Address family configuration (config-router-af)

Router configuration (config-router)

Command History

Release

Modification

10.0

This command was introduced.

12.0(7)T

Address family configuration mode support was added.

12.2(8)T

The command default behavior was changed to disabled.

12.2(33)SRA

This command was integrated into Cisco IOS Release 12.2(33)SRA.

12.2(33)SXH

This command was integrated into Cisco IOS Release 12.2(33)SXH.

15.0M, 12.2SRE

This command was modified. When an interface addressed with an address falling within the summarized range is shut down, that route no longer appears in the BGP routing table.

Usage Guidelines

BGP automatically summarizes routes to classful network boundaries when this command is enabled. Route summarization is used to reduce the amount of routing information in routing tables. Automatic summarization applies to connected, static, and redistributed routes.


Note


The MPLS VPN Per VRF Label feature does not support auto-summary.


By default, automatic summarization is disabled and BGP accepts subnets redistributed from an Interior Gateway Protocol (IGP). To block subnets and create summary subprefixes to the classful network boundary when crossing classful network boundaries, use the auto-summary command.

To advertise and carry subnet routes in BGP when automatic summarization is enabled, use an explicit network command to advertise the subnet. The auto-summarycommand does not apply to routes injected into BGP via the network command or through iBGP or eBGP.

Why auto-summary for BGP Is Disabled By Default

When auto-summary is enabled, routes injected into BGP via redistribution are summarized on a classful boundary. Remember that a 32-bit IP address consists of a network address and a host address. The subnet mask determines the number of bits used for the network address and the number of bits used for the host address. The IP address classes have a natural or standard subnet mask, as shown in the table below.

Table 1 IP Address Classes

Class

Address Range

Standard Mask

A

1.0.0.0 to 126.0.0.0

255.0.0.0 or /8

B

128.1.0.0 to 191.254.0.0

255.255.0.0 or /16

C

192.0.1.0 to 223.255.254.0

255.255.255.0 or /24

Reserved addresses include 128.0.0.0, 191.255.0.0, 192.0.0.0, and 223.255.255.0.

When using the standard subnet mask, Class A addresses have one octet for the network, Class B addresses have two octets for the network, and Class C addresses have three octets for the network.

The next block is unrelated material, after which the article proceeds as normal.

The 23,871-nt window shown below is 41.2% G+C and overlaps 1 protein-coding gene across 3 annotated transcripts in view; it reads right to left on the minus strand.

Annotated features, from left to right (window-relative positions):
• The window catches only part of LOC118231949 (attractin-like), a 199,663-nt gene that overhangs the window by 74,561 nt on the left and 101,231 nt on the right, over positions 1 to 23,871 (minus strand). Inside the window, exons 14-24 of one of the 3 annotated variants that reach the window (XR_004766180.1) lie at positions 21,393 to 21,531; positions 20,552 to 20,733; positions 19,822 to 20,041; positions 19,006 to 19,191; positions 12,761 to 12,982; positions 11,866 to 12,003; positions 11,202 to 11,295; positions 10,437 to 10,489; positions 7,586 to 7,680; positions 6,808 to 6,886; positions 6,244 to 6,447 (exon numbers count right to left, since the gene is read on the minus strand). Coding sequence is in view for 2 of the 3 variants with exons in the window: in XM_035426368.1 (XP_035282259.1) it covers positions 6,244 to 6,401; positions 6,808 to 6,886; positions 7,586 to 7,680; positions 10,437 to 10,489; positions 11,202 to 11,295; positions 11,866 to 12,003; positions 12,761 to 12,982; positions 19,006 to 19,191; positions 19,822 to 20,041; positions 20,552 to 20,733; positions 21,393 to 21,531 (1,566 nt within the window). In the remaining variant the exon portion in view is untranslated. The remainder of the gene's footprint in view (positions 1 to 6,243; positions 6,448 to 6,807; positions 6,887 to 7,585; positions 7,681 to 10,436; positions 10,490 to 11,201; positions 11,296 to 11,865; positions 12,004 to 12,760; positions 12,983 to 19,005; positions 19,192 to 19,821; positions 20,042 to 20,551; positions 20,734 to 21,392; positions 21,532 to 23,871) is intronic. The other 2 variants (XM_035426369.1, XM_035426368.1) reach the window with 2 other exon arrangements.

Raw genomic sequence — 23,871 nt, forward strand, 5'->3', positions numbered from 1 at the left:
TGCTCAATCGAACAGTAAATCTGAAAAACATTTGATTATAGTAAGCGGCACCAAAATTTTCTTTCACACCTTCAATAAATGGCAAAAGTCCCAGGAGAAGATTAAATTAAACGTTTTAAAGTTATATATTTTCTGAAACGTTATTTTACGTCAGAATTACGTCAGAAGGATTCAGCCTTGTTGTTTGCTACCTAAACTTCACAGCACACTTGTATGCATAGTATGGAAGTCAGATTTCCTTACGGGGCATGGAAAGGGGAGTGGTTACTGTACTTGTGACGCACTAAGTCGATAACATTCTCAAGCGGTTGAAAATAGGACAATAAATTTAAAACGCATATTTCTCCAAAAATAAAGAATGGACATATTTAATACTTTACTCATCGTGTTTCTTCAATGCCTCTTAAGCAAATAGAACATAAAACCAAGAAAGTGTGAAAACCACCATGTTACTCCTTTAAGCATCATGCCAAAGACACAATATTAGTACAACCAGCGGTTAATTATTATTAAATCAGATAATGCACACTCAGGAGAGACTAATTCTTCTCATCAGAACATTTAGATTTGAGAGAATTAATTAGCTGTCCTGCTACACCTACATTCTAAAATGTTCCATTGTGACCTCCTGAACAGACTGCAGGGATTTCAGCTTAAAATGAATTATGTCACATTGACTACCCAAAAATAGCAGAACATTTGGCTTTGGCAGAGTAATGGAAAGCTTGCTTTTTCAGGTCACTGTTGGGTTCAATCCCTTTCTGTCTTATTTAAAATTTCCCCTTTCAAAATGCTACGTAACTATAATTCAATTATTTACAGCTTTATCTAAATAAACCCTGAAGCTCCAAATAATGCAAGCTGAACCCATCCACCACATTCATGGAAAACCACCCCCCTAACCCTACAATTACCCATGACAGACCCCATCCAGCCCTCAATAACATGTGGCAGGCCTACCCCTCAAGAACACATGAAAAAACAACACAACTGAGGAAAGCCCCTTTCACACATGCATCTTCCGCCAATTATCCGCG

Consider the Class B address 156.26.32.1 with a 24-bit subnet mask, for example. The 24-bit subnet mask selects three octets, 156.26.32, for the network. The last octet is the host address. If the network 156.26.32.1/24 is learned via an IGP and is then redistributed into BGP, if auto-summary were enabled, the network would be automatically summarized to the natural mask for a Class B network. The network that BGP would advertise is 156.26.0.0/16. BGP would be advertising that it can reach the entire Class B address space from 156.26.0.0 to 156.26.255.255. If the only network that can be reached via the BGP router is 156.26.32.0/24, BGP would be advertising 254 networks that cannot be reached via this router. This is why the auto-summary (BGP)command is disabled by default.

Examples

In the following example, automatic summarization is enabled for IPv4 address family prefixes:

Router(config)# router bgp 50000
 
Router(config-router)# address-family ipv4 unicast
 
Router(config-router-af)# auto-summary
 
Router(config-router-af)# network 7.7.7.7 255.255.255.255

In the example, there are different subnets, such as 7.7.7.6 and 7.7.7.7 on Loopback interface 6 and Loopback interface 7, respectively. Both auto-summary and a network command are configured.

Router# show ip interface brief
Interface              IP-Address      OK? Method Status                Protocol
Ethernet0/0            100.0.1.7       YES NVRAM  up                    up      
Ethernet0/1            unassigned      YES NVRAM  administratively down down    
Ethernet0/2            unassigned      YES NVRAM  administratively down down    
Ethernet0/3            unassigned      YES NVRAM  administratively down down